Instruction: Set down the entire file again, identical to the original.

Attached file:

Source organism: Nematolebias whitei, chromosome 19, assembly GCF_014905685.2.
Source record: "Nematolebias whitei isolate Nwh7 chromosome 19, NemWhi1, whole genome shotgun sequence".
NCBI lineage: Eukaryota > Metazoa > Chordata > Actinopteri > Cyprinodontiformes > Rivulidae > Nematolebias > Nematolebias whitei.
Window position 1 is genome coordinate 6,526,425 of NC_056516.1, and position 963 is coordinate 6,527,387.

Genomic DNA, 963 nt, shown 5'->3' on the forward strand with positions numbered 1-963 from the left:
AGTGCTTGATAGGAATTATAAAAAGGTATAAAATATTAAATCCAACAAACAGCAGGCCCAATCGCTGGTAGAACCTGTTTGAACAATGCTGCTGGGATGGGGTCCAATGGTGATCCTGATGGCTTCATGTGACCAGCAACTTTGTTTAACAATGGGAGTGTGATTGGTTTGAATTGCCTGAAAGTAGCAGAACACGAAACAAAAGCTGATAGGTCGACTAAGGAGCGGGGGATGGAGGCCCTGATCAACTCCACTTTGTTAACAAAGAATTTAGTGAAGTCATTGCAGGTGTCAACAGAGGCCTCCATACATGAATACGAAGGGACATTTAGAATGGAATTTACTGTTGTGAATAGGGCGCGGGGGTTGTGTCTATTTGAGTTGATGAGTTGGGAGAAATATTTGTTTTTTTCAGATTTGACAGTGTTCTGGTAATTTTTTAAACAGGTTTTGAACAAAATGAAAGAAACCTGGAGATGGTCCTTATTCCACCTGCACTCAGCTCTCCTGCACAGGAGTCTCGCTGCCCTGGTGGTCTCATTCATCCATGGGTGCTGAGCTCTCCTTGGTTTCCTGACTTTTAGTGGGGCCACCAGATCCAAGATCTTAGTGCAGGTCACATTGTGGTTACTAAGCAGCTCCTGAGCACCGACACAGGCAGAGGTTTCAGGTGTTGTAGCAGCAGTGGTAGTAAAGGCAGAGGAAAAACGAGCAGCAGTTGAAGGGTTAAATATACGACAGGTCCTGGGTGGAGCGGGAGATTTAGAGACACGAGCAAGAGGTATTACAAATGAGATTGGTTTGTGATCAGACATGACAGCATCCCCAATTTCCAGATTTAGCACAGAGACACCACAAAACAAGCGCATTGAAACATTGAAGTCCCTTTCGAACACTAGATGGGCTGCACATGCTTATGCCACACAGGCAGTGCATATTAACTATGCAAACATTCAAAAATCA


Source organism: Nematolebias whitei, chromosome 19, assembly GCF_014905685.2.
Source record: "Nematolebias whitei isolate Nwh7 chromosome 19, NemWhi1, whole genome shotgun sequence".
NCBI lineage: Eukaryota > Metazoa > Chordata > Actinopteri > Cyprinodontiformes > Rivulidae > Nematolebias > Nematolebias whitei.
Window position 1 is genome coordinate 6,526,425 of NC_056516.1, and position 963 is coordinate 6,527,387.

Genomic DNA, 963 nt, shown 5'->3' on the forward strand with positions numbered 1-963 from the left:
AGTGCTTGATAGGAATTATAAAAAGGTATAAAATATTAAATCCAACAAACAGCAGGCCCAATCGCTGGTAGAACCTGTTTGAACAATGCTGCTGGGATGGGGTCCAATGGTGATCCTGATGGCTTCATGTGACCAGCAACTTTGTTTAACAATGGGAGTGTGATTGGTTTGAATTGCCTGAAAGTAGCAGAACACGAAACAAAAGCTGATAGGTCGACTAAGGAGCGGGGGATGGAGGCCCTGATCAACTCCACTTTGTTAACAAAGAATTTAGTGAAGTCATTGCAGGTGTCAACAGAGGCCTCCATACATGAATACGAAGGGACATTTAGAATGGAATTTACTGTTGTGAATAGGGCGCGGGGGTTGTGTCTATTTGAGTTGATGAGTTGGGAGAAATATTTGTTTTTTTCAGATTTGACAGTGTTCTGGTAATTTTTTAAACAGGTTTTGAACAAAATGAAAGAAACCTGGAGATGGTCCTTATTCCACCTGCACTCAGCTCTCCTGCACAGGAGTCTCGCTGCCCTGGTGGTCTCATTCATCCATGGGTGCTGAGCTCTCCTTGGTTTCCTGACTTTTAGTGGGGCCACCAGATCCAAGATCTTAGTGCAGGTCACATTGTGGTTACTAAGCAGCTCCTGAGCACCGACACAGGCAGAGGTTTCAGGTGTTGTAGCAGCAGTGGTAGTAAAGGCAGAGGAAAAACGAGCAGCAGTTGAAGGGTTAAATATACGACAGGTCCTGGGTGGAGCGGGAGATTTAGAGACACGAGCAAGAGGTATTACAAATGAGATTGGTTTGTGATCAGACATGACAGCATCCCCAATTTCCAGATTTAGCACAGAGACACCACAAAACAAGCGCATTGAAACATTGAAGTCCCTTTCGAACACTAGATGGGCTGCACATGCTTATGCCACACAGGCAGTGCATATTAACTATGCAAACATTCAAAAATCA